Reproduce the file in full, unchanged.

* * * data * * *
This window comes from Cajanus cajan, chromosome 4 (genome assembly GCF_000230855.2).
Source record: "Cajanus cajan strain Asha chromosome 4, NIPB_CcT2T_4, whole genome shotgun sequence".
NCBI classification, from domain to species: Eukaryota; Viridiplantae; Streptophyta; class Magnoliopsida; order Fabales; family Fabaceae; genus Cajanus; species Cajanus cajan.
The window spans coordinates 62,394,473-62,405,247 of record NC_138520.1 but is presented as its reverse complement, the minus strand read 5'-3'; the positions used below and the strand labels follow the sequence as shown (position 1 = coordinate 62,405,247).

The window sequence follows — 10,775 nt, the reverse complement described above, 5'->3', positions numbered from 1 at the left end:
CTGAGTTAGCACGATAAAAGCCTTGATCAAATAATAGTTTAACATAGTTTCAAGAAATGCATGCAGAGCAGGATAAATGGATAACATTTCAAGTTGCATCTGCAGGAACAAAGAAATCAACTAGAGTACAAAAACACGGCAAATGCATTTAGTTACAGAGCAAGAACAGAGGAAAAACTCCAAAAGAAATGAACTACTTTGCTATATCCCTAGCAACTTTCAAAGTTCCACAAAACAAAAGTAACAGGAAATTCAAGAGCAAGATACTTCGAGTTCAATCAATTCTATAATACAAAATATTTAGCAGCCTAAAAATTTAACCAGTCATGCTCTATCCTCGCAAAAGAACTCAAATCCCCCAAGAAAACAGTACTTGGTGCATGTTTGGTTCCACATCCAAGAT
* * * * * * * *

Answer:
This window comes from Cajanus cajan, chromosome 4 (genome assembly GCF_000230855.2).
Source record: "Cajanus cajan strain Asha chromosome 4, NIPB_CcT2T_4, whole genome shotgun sequence".
NCBI classification, from domain to species: Eukaryota; Viridiplantae; Streptophyta; class Magnoliopsida; order Fabales; family Fabaceae; genus Cajanus; species Cajanus cajan.
The window spans coordinates 62,394,473-62,405,247 of record NC_138520.1 but is presented as its reverse complement, the minus strand read 5'-3'; the positions used below and the strand labels follow the sequence as shown (position 1 = coordinate 62,405,247).

The window sequence follows — 10,775 nt, the reverse complement described above, 5'->3', positions numbered from 1 at the left end:
CTGAGTTAGCACGATAAAAGCCTTGATCAAATAATAGTTTAACATAGTTTCAAGAAATGCATGCAGAGCAGGATAAATGGATAACATTTCAAGTTGCATCTGCAGGAACAAAGAAATCAACTAGAGTACAAAAACACGGCAAATGCATTTAGTTACAGAGCAAGAACAGAGGAAAAACTCCAAAAGAAATGAACTACTTTGCTATATCCCTAGCAACTTTCAAAGTTCCACAAAACAAAAGTAACAGGAAATTCAAGAGCAAGATACTTCGAGTTCAATCAATTCTATAATACAAAATATTTAGCAGCCTAAAAATTTAACCAGTCATGCTCTATCCTCGCAAAAGAACTCAAATCCCCCAAGAAAACAGTACTTGGTGCATGTTTGGTTCCACATCCAAGAT